Jie Sun, PhD, Awarded $2.75 Million Grant to Study Mechanisms Underlying the Development of Chronic Lung Sequelae Post COVID-19

August 9, 2023 by

Jie Sun

Jie Sun, PhD

Jie Sun, PhD, the Harrison Distinguished Teaching Professor in the Department of Medicine, Division of Infectious Diseases and International Health and the Beirne B. Carter Center for Immunology Research, was recently awarded a new $2.75 NIH R01 grant for a project titled “Uncover mechanisms underlying the development of chronic lung sequelae post COVID-19.” In this grant, Dr. Sun’s group and their collaborators at the Mayo Clinic aim to unravel the driving mechanisms and identify potential therapeutic targets of chronic lung sequelae following COVID-19.

Apart from the acute illness caused by SARS-CoV-2, it is now clear that a significant percentage of patients develop long term conditions post COVID-19, including systemic and respiratory symptoms. Given the catastrophic spread of SARS CoV-2 infection globally, there are many individuals that recover from acute COVID-19 and develop permanent impairment in lung function which can cause exertional dyspnea, fatigue (due to chronic hypoxia), and other limitations. This number will become even larger as SARS-CoV-2 continues to spread. Therefore, there is an urgent need to understand the mechanisms underlying the development of chronic respiratory sequelae of COVID-19 to develop preventive and therapeutic interventions.

To achieve this goal, Dr. Sun’s team will enroll a group of COVID-19 convalescents that are expected to develop chronic lung sequelae after prior severe acute disease and a control population that completely recovered from previous mild or non-symptomaticCOVID-19 infection. The study team will conduct comprehensive clinical examination supplemented by quantitative chest CT imaging and pulmonary function testing to determine clinical and pathophysiological characteristics of the two populations. The study team will collect longitudinal blood and bronchoalveolar lavage fluid (BAL) to obtain immune molecular, and viral profiles in COVID-19 convalescents and controls. This unique approach integrating systemic and respiratory clinical, pathophysiological, cellular, molecular, and viral profiles of control or COVID-19 convalescents will be highly compelling for future druggable target discovery. The study team also plans to establish a mouse model of chronic lung sequelae post-acute COVID-19, and employ system biology tools to integrate mouse and human data for validation of mechanistic links and discovery of new insights and/or targets for therapeutic interventions.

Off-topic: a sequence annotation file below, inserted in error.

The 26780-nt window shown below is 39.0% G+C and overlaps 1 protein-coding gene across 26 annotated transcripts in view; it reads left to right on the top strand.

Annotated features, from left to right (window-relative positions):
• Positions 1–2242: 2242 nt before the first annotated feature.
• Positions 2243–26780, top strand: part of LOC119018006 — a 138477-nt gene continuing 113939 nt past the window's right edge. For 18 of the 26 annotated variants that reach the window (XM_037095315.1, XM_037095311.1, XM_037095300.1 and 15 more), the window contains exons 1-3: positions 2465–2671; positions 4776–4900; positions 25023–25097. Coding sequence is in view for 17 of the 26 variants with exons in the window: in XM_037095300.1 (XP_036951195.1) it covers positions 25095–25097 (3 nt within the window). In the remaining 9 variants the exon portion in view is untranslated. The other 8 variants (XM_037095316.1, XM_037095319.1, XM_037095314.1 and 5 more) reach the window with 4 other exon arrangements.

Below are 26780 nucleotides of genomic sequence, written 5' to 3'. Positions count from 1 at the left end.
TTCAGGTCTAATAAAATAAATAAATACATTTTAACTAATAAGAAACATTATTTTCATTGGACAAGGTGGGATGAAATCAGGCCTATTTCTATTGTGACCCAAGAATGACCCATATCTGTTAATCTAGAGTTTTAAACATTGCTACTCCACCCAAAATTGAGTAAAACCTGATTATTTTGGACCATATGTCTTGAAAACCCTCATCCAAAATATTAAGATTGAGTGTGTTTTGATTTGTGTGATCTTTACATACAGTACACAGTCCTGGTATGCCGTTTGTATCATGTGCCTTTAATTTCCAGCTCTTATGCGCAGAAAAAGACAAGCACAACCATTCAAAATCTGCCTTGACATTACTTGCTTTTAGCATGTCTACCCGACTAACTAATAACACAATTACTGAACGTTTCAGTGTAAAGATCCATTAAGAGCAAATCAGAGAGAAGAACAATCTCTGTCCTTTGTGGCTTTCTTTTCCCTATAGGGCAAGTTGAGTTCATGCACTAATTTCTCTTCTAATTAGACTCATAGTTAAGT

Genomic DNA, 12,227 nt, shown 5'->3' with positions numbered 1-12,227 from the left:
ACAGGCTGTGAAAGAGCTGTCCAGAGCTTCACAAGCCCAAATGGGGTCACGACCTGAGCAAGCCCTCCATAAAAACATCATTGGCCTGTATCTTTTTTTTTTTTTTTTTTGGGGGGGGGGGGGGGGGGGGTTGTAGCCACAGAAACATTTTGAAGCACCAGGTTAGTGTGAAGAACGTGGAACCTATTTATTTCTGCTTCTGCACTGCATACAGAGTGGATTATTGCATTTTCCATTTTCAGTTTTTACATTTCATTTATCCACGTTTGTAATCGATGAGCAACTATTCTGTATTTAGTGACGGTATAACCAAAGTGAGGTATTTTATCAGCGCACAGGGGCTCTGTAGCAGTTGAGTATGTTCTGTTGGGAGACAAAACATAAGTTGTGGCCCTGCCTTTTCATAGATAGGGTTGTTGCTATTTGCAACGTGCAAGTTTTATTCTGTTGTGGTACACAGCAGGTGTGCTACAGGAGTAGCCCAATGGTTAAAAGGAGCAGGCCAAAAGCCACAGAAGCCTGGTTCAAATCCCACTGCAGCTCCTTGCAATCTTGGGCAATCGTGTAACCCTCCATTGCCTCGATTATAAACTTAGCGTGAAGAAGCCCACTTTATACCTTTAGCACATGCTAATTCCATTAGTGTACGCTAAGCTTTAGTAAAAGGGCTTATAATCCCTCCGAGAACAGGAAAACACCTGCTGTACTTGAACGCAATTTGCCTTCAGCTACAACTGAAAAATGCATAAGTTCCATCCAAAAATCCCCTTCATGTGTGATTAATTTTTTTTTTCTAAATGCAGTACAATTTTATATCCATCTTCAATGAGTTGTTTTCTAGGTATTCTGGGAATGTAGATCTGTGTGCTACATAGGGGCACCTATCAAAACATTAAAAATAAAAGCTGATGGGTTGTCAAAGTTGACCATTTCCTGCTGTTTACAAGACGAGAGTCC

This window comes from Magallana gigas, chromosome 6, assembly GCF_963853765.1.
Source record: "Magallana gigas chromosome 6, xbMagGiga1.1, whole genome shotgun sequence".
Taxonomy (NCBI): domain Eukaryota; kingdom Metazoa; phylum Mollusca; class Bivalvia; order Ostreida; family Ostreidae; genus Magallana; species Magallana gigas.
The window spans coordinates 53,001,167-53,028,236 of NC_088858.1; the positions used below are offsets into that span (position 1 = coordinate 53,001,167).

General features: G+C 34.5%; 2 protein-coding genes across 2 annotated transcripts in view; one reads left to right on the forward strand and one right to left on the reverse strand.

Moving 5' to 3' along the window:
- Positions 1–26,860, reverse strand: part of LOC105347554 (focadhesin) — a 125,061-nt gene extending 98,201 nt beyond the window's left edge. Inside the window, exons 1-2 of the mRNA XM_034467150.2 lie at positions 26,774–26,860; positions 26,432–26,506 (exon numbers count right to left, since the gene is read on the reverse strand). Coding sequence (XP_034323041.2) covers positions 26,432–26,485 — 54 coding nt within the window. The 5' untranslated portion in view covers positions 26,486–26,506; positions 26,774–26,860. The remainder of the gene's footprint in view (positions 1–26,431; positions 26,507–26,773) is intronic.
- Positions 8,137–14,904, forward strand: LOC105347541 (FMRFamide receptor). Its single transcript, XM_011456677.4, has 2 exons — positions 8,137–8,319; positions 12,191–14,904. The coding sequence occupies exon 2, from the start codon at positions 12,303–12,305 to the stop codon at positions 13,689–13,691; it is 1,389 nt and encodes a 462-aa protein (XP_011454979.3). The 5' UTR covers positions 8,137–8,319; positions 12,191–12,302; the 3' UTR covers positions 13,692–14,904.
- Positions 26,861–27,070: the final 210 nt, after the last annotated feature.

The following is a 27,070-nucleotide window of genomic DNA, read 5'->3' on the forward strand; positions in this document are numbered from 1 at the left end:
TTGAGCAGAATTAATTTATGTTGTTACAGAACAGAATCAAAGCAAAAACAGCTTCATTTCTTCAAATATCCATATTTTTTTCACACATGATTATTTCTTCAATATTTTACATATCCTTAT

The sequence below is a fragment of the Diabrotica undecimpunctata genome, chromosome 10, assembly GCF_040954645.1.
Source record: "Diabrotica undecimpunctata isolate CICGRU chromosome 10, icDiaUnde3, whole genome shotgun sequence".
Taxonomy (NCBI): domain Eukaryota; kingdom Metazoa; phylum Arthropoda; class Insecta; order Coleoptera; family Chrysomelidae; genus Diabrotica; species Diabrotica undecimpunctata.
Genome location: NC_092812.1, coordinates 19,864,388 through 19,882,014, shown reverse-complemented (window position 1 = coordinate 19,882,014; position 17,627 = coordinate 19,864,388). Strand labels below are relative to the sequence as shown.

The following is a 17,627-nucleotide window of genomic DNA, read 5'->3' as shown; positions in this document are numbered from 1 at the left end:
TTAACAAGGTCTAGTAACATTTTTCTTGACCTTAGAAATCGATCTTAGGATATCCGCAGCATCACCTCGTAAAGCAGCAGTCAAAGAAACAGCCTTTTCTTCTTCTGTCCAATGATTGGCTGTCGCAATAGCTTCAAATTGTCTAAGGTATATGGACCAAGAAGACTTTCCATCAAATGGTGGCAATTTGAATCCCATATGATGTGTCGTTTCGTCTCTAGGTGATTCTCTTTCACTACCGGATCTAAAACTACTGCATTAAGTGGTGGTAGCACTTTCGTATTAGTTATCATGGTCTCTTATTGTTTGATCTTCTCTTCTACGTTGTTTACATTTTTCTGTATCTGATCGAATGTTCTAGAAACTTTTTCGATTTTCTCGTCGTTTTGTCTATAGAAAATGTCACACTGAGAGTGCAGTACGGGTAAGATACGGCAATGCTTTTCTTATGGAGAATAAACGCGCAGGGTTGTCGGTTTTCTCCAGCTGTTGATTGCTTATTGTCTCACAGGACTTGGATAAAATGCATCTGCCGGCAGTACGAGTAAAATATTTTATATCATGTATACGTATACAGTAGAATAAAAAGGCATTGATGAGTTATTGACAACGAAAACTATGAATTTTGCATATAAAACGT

The successful completion of the study is expected to generate unprecedented insights on clinical, viral, and immune traits of pulmonary sequelae, and will identify key causal immune mechanisms and therapeutic targets against chronic lung diseases post-acute COVID-19.

Learn more about the Sun Lab at the School of Medicine.


Filed Under: Faculty, Research